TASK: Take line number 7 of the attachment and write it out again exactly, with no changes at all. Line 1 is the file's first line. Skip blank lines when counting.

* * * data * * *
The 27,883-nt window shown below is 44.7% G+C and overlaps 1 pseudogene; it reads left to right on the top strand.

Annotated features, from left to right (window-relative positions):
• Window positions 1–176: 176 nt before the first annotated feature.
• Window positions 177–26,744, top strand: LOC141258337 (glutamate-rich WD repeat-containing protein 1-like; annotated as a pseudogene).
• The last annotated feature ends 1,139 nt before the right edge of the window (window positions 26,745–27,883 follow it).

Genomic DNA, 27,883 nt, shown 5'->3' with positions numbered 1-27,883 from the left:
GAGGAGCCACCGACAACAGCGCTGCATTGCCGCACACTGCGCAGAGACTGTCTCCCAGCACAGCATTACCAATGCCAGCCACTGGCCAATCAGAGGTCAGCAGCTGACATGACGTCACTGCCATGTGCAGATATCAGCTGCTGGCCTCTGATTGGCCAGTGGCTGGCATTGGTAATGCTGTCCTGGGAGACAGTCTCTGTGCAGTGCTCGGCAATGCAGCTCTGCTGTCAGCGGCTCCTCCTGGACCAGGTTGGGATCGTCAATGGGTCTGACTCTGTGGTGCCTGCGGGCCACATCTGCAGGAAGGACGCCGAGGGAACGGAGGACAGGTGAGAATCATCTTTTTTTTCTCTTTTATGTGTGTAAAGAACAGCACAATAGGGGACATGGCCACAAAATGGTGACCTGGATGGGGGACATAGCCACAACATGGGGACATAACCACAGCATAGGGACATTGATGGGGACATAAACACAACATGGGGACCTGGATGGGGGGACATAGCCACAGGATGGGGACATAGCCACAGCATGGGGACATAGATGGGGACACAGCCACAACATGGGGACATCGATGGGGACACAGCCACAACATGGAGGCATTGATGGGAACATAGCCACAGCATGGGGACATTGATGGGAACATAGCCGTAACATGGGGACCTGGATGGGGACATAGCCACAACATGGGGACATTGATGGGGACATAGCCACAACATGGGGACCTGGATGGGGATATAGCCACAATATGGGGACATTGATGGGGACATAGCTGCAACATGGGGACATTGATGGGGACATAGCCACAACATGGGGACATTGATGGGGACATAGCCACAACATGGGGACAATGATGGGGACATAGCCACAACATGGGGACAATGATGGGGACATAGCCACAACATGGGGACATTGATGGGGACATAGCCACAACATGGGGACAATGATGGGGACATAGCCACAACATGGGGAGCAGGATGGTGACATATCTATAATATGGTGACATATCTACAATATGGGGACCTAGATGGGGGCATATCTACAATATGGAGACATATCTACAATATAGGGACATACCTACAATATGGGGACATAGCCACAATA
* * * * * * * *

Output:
GAGGAGCCACCGACAACAGCGCTGCATTGCCGCACACTGCGCAGAGACTGTCTCCCAGCACAGCATTACCAATGCCAGCCACTGGCCAATCAGAGGTCAGCAGCTGACATGACGTCACTGCCATGTGCAGATATCAGCTGCTGGCCTCTGATTGGCCAGTGGCTGGCATTGGTAATGCTGTCCTGGGAGACAGTCTCTGTGCAGTGCTCGGCAATGCAGCTCTGCTGTCAGCGGCTCCTCCTGGACCAGGTTGGGATCGTCAATGGGTCTGACTCTGTGGTGCCTGCGGGCCACATCTGCAGGAAGGACGCCGAGGGAACGGAGGACAGGTGAGAATCATCTTTTTTTTCTCTTTTATGTGTGTAAAGAACAGCACAATAGGGGACATGGCCACAAAATGGTGACCTGGATGGGGGACATAGCCACAACATGGGGACATAACCACAGCATAGGGACATTGATGGGGACATAAACACAACATGGGGACCTGGATGGGGGGACATAGCCACAGGATGGGGACATAGCCACAGCATGGGGACATAGATGGGGACACAGCCACAACATGGGGACATCGATGGGGACACAGCCACAACATGGAGGCATTGATGGGAACATAGCCACAGCATGGGGACATTGATGGGAACATAGCCGTAACATGGGGACCTGGATGGGGACATAGCCACAACATGGGGACATTGATGGGGACATAGCCACAACATGGGGACCTGGATGGGGATATAGCCACAATATGGGGACATTGATGGGGACATAGCTGCAACATGGGGACATTGATGGGGACATAGCCACAACATGGGGACATTGATGGGGACATAGCCACAACATGGGGACAATGATGGGGACATAGCCACAACATGGGGACAATGATGGGGACATAGCCACAACATGGGGACATTGATGGGGACATAGCCACAACATGGGGACAATGATGGGGACATAGCCACAACATGGGGAGCAGGATGGTGACATATCTATAATATGGTGACATATCTACAATATGGGGACCTAGATGGGGGCATATCTACAATATGGAGACATATCTACAATATAGGGACATACCTACAATATGGGGACATAGCCACAATA